Arizona Daily Star
November 28, 2009
by Brady McCombs
The U.S. government and the company with which it contracted to build a border fence in Lukeville are facing a suit from the owners of a border town convenience store for damages from a July 2008 flash flood.
The Gringo Pass Inc. lawsuit also accuses Kiewit Construction Co. of owing $2.7 million in unpaid rent and water bills. Gringo Pass owns property and a private water well next to the border in Lukeville, in southeastern Arizona south of Ajo.
In a motion to dismiss the case, Kiewit says it never had a written contract with Gringo Pass for rent or water, calling the grievance an "after-the-fact demand for an exorbitant property lease — matters that fail as a matter of law."
Attorneys for Kiewit — which was given a $21.3 million contract in 2007 to build 5.2 miles of steel mesh fence flanking Lukeville — also say the grievance is really against the federal government's mandate to construct the border fence.
No trial date has been set for the case, filed in U.S. District Court in May, but attorneys are scheduled to meet in court on Jan. 12.
Debris piled up
The Gringo Pass contention that the newly constructed, 15-foot-high wire mesh border fence caused flooding during a July 12, 2008, rainstorm has backing from a report issued that year by Organ Pipe Cactus National Monument officials.
According to the report, the fence acted as a dam during a storm that dumped 1 to 2 inches of rain in 90 minutes around the border towns of Lukeville, Ariz., and Sonoyta, Sonora.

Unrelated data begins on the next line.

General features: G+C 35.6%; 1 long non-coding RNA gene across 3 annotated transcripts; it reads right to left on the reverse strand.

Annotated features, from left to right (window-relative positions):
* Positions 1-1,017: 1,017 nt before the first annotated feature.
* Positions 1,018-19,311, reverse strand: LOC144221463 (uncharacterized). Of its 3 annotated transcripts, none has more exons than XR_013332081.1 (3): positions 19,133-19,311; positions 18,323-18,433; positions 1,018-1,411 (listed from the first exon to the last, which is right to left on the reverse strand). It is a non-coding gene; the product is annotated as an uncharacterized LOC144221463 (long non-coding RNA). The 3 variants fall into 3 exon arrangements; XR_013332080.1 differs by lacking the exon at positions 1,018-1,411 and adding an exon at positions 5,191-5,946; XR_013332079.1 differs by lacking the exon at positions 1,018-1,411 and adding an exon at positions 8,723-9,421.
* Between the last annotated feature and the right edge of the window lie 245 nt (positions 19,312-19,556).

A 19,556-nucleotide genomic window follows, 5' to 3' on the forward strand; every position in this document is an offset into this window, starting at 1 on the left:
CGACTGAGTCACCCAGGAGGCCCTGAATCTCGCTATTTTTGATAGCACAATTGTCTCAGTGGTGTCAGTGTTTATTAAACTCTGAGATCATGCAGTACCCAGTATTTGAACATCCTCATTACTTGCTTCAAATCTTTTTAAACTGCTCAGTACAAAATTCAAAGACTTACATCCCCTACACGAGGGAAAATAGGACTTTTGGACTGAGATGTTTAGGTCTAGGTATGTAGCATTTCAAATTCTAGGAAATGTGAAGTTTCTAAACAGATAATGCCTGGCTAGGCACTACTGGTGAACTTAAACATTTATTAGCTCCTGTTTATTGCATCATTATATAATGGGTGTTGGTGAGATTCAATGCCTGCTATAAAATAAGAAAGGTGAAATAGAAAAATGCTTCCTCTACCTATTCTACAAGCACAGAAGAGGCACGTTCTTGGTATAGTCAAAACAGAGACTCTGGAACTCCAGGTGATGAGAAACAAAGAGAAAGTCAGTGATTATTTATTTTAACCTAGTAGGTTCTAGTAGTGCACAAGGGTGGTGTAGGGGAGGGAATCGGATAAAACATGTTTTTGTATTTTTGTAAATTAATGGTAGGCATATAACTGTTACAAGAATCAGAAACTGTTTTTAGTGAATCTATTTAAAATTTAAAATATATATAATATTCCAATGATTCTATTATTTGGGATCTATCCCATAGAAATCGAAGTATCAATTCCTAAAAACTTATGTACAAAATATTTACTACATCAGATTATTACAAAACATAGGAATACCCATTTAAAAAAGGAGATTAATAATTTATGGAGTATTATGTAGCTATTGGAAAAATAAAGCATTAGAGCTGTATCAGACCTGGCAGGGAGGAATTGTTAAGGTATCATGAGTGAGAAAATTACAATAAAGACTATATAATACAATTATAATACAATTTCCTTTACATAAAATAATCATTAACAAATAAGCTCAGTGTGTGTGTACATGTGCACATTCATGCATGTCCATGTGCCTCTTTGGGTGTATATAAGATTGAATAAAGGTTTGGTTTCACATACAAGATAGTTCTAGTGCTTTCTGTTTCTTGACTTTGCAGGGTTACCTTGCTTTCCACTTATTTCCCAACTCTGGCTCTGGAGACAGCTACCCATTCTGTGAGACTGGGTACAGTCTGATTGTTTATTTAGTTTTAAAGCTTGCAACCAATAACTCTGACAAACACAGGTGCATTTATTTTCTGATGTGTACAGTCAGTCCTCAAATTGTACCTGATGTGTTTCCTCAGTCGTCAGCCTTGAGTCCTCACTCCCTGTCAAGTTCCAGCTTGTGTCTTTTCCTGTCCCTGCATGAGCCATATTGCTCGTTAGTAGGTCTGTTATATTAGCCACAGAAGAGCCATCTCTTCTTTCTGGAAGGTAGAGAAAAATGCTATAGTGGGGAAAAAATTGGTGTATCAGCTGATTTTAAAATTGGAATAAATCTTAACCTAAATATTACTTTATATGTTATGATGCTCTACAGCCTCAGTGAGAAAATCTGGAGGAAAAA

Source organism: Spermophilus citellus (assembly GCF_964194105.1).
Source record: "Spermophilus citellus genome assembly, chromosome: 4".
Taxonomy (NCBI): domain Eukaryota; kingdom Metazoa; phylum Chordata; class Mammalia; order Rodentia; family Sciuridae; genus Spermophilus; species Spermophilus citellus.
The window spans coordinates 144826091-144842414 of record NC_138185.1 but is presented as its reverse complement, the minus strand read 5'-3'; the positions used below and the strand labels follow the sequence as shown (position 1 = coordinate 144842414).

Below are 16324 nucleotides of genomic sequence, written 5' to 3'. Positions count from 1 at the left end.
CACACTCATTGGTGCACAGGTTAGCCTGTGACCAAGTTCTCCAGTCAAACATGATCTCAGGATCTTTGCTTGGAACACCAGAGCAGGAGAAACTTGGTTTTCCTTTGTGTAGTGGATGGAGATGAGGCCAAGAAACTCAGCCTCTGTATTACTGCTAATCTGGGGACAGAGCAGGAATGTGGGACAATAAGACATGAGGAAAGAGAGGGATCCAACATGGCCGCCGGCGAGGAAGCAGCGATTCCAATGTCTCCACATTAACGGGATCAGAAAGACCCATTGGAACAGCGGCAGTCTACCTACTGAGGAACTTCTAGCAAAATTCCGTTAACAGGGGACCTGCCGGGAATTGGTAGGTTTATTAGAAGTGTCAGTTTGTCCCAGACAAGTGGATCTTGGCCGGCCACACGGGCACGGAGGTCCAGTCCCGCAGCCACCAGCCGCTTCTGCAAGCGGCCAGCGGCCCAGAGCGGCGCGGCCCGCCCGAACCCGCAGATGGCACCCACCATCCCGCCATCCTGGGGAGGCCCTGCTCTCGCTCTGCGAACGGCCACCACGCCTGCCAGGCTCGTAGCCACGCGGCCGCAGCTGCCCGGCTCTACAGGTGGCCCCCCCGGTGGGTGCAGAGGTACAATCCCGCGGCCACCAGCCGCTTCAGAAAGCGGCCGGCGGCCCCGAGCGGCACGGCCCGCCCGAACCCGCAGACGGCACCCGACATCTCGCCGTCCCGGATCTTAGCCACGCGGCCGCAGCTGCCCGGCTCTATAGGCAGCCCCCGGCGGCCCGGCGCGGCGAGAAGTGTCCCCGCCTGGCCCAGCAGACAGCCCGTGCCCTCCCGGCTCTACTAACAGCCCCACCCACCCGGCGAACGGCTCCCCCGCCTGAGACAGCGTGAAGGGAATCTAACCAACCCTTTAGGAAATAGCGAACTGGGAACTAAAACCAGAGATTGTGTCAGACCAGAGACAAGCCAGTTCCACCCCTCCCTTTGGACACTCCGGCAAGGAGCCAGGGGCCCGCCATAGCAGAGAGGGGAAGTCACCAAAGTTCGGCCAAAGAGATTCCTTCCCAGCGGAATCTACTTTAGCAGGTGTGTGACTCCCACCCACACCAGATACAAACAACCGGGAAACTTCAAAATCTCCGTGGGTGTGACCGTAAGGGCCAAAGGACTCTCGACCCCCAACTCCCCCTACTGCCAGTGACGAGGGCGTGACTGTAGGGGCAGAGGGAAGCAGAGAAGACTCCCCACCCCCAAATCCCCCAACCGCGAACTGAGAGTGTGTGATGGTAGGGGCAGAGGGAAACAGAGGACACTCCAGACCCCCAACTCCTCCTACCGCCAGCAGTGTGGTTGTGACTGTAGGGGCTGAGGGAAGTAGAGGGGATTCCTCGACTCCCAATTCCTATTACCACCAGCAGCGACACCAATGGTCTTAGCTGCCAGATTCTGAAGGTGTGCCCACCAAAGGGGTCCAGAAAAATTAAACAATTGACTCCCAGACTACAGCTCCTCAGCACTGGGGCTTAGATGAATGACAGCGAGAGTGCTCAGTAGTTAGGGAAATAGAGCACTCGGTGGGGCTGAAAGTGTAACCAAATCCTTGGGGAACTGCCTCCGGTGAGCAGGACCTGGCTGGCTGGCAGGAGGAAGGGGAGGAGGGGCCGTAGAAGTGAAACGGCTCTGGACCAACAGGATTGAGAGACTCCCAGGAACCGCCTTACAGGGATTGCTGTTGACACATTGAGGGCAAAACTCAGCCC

The report said debris piled up against the fence, including in drainage gates designed to prevent flooding, and that the 6-foot-deep fence foundation stopped subsurface water flow. As a result, water pooled 2 to 7 feet deep, depending on the area, causing water that usually flows north to south across the border in natural drainage washes to flow laterally.
That water flowed toward Lukeville, causing flood damage to private property, government offices and businesses in Luke-ville and Sonoyta, the report said.
The fence did not live up to promises made by officials from the Department of Homeland Security and Kiewit that it would "permit water and debris to flow freely and not allow ponding of water on either side of the border" the report said.
The water pooled up in the Gringo Pass convenience store, damaging merchandise and forcing the store's closure for cleanup, the lawsuit says. The lawsuit says the flooding diminished property value by $6 million.
The lawsuit says Gringo Pass entered into an agreement with Kiewit Construction in 2007 to rent property and provide water.
Gringo Pass says Kiewit agreed to pay 50 cents per gallon for water and that Kiewit still owes it $2 million for using 4 million gallons of water.
Kiewit says it never agreed to that rate and called it exorbitant. The city of Tucson charges customers less than one-fourth of a cent per gallon for water.
The lawsuit also says Gringo Pass rented Kiewit two parts of its property for $50,000 a month each for Kiewit to store equipment and materials. It alleges that Kiewit owes $700,000 in rent.
Kiewit said it has paid Gringo Pass for the use of the property and disputes the allegation that it agreed to additional fees for property or water.
It says they never had a written agreement and says Gringo Pass is not a utility, and thus can't charge for water.